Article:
Monday, June 6, 2016
Water is filled with power. Immense potential just waiting to get the kinetic party started. To be frank, it scares me. It always has, despite my love of being around it, and has created a healthy respect. Sometimes the power is hard to see, especially on calm waters. But, try forcing that water through unyielding canyon walls or down into cascading craggy pockets. The frothing foam begins to resemble the seething slobber of an angry pitbull.
Physics makes a better friend than enemy. We fishermen deal with physics on a regular basis, even if we aren't aware of it. Forces and energy are always at work, heeded or not. Setting the hook too abruptly can rip the hook from a fish's mouth. Not setting hard enough won't transfer enough force to drive the hook into place. Pulling too hard can break tippets, bend hooks, and even snap rods. Wading upriver against the force of the water is a chore, if not impossible in some situations. Learning to befriend and work with the physics at work is a great way to become a better angler. Understanding the mechanics of casting, setting the hook, and using the rod to fight the fish will result in saved gear and more fish landed.
So much of fly fishing is conceptualization. Often artists picture an image in their mind before even taking a single brush stroke. On top of that, learning to use their brushes allows them to better bring their mental creations into existence.
Casting, mending, setting the hook, and fighting fish are only few aspects of our art, but visualizing the underlying mechanics and then learning to work with them adds to the result and beauty of the whole experience.
It is said that insanity is doing the same thing over and over again, expecting a different result. If that is the case, there are a lot of insane fishermen out there. The problem is, we learn by trial and error. Unfortunately, it is easy to develop a "working" technique that does enough to catch some fish, which causes us to become complacent and unwilling to stretch. It always comes back to the 80/20 (80% of the fish are caught by 20% of the anglers). The real satisfaction comes when we work for it, and that means practice and trying to understand the underlying theory. This doesn't mean we have to go fishing all the time. It just means that we explore and improve in the time we have. Who knows, you might find yourself catching more and better fish because of it.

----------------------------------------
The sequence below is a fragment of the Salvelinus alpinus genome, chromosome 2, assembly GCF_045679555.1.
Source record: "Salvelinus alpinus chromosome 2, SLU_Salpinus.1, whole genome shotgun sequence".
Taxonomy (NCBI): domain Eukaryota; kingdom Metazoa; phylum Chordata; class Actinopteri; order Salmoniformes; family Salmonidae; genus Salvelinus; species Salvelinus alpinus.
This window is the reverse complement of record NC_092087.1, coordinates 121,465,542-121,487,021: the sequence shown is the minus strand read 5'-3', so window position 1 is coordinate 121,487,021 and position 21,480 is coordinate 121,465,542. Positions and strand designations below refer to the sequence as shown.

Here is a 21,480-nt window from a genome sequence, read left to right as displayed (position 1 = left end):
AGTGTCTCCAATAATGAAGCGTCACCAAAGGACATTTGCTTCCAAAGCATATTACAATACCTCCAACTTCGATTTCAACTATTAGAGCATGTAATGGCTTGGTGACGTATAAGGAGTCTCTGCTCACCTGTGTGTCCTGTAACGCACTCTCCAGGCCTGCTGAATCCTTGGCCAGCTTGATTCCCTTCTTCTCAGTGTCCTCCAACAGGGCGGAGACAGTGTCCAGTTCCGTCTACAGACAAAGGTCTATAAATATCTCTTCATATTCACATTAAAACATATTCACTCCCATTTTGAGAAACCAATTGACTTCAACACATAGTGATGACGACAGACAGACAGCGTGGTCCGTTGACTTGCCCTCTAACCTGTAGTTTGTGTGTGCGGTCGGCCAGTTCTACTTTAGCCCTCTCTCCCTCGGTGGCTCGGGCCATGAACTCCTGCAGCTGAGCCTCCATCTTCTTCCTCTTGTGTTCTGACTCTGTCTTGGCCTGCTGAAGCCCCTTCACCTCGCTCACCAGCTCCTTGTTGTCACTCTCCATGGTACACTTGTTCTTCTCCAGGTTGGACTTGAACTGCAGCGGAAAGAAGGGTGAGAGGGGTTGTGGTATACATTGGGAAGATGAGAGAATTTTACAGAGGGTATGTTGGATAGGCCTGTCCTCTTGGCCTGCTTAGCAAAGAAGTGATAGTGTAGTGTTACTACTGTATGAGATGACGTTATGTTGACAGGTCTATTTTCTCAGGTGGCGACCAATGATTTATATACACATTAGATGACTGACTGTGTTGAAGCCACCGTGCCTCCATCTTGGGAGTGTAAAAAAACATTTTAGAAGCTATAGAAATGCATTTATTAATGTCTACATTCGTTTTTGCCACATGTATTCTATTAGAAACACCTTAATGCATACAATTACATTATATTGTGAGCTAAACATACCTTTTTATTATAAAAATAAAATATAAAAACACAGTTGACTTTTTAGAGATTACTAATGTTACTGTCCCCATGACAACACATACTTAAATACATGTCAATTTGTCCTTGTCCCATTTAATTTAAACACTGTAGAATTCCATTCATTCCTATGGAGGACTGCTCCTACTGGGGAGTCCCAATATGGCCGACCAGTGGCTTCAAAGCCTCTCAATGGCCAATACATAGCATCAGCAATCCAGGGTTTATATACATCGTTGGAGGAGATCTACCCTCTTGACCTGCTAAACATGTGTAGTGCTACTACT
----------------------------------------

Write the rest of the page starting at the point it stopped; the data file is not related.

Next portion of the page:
Feed the Mend
Casting is hungry work. What better way to satiate that hunger than to feed the mend. Mending is part of the casting process, often done just after the initial cast, but other times done simultaneously. The idea is to keep the fly in the optimal zone as long as possible once the cast places it there. Mending prolongs the presentation. It takes practice and can be quite frustrating at times. Different lines and rods mend differently. Wind or fast moving water can add to the struggle.
There may be a more technical or regularly used term for this tip, but since I learned the principle through experience I will refer to it as "feeding the mend." This applies to the mend that is done post initial cast.
Picture yourself having just made a diagonal cast upstream to begin the drift. A second after the current grabs the line and begins hustling it down river is when most guys throw in a first mend. Once the line is straight in front of the angler or just a bit downriver from him is when the second mend is often placed. In both instances, a common problem we run into is that by mending the fly/indicator/line is pulled from it's prime landing spot. So how to fix this? Feed the mend.
It's a simple trick really, and maybe most people do it already, but I was slow to catch on. The idea is that as the line is pulled up and rolled over for the mend, you let some additional line out. It has to happen as the mend is occurring though, mid-mend if you will. This will allow the mend to occur by taking line from you, rather than pulling the fly-tipped end back and out of the zone. I usually let my line go as I mend so it can take as much as it needs. The extra line you let out can quickly be recovered as the drift continues, allowing you to retain your hook-setablity. Applying this simple little tip will let your nymph or dry or even swung streamer to stay in place far longer, which will result in more hookups. It takes practice, but is well worth the effort. Give it a try.